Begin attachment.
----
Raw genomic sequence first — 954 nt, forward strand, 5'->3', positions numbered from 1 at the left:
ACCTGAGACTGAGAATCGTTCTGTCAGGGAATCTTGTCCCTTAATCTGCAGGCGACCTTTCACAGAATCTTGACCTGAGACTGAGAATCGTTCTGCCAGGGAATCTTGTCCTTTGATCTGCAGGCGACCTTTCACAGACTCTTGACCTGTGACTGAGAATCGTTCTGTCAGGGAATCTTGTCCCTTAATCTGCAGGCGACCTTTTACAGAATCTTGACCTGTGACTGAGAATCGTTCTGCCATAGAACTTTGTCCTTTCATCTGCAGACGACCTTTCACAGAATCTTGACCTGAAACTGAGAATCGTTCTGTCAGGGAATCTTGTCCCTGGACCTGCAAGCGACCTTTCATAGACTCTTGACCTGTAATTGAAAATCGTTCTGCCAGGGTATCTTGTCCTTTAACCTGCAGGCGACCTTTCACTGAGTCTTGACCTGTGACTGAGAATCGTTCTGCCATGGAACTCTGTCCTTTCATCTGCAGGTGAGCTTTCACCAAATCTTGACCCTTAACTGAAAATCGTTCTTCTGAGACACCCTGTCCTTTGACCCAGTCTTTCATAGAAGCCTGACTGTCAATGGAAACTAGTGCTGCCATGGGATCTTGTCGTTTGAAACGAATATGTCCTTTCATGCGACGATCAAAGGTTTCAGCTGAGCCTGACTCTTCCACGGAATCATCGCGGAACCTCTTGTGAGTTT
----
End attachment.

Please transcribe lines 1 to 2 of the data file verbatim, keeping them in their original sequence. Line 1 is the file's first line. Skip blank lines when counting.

Raw genomic sequence first — 954 nt, forward strand, 5'->3', positions numbered from 1 at the left:
ACCTGAGACTGAGAATCGTTCTGTCAGGGAATCTTGTCCCTTAATCTGCAGGCGACCTTTCACAGAATCTTGACCTGAGACTGAGAATCGTTCTGCCAGGGAATCTTGTCCTTTGATCTGCAGGCGACCTTTCACAGACTCTTGACCTGTGACTGAGAATCGTTCTGTCAGGGAATCTTGTCCCTTAATCTGCAGGCGACCTTTTACAGAATCTTGACCTGTGACTGAGAATCGTTCTGCCATAGAACTTTGTCCTTTCATCTGCAGACGACCTTTCACAGAATCTTGACCTGAAACTGAGAATCGTTCTGTCAGGGAATCTTGTCCCTGGACCTGCAAGCGACCTTTCATAGACTCTTGACCTGTAATTGAAAATCGTTCTGCCAGGGTATCTTGTCCTTTAACCTGCAGGCGACCTTTCACTGAGTCTTGACCTGTGACTGAGAATCGTTCTGCCATGGAACTCTGTCCTTTCATCTGCAGGTGAGCTTTCACCAAATCTTGACCCTTAACTGAAAATCGTTCTTCTGAGACACCCTGTCCTTTGACCCAGTCTTTCATAGAAGCCTGACTGTCAATGGAAACTAGTGCTGCCATGGGATCTTGTCGTTTGAAACGAATATGTCCTTTCATGCGACGATCAAAGGTTTCAGCTGAGCCTGACTCTTCCACGGAATCATCGCGGAACCTCTTGTGAGTTT